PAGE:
23.Badge with photo and logo of organization 

This kit must also contain standard medical first aid kit which includes tourniquets and gloves.

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The War in Ukraine – A Psychological Response

Alexander Dimitrevich

During the first days after the war started, we received several requests from different companies which had their branch offices in Ukraine. They were keen and ready to evacuate their employees, but people simply refused to leave their home towns. They refused to leave their country, this, in spite of coming under regular fire.

In the first instance we all know what patriotism feels like. However, if there is not a choice to join the army or a volunteer group, if there is not a choice to be helpful in support of the country, then a person must think of a very solid reason to stay in what is a warzone.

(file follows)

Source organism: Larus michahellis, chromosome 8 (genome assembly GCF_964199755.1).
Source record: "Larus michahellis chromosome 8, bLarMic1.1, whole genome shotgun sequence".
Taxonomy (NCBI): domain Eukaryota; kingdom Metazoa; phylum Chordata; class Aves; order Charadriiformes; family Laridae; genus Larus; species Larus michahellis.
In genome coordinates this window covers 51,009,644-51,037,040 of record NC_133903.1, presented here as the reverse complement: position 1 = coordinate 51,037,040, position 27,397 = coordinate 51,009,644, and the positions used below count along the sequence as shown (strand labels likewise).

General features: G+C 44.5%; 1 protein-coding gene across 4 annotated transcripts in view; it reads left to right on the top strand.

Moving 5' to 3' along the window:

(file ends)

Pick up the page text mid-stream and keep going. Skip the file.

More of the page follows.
It may well be, simply a natural reaction. Many people have described their state of mind at this point like a form of shock and we know that this is the first stage of a typical brain response to crisis events.

Now, four months after the war began, and after hundreds of meetings, training and interviews with refugees from all over the Ukraine (including Mariupol, Irpen and Gostomel) there is a clear sense of tendencies of how our psyche works in such situations.

Of course all these stages are well known and studied but it is worth mentioning them in order to understand how we can best utilize these studies for use by organisations to provide a better response in the future.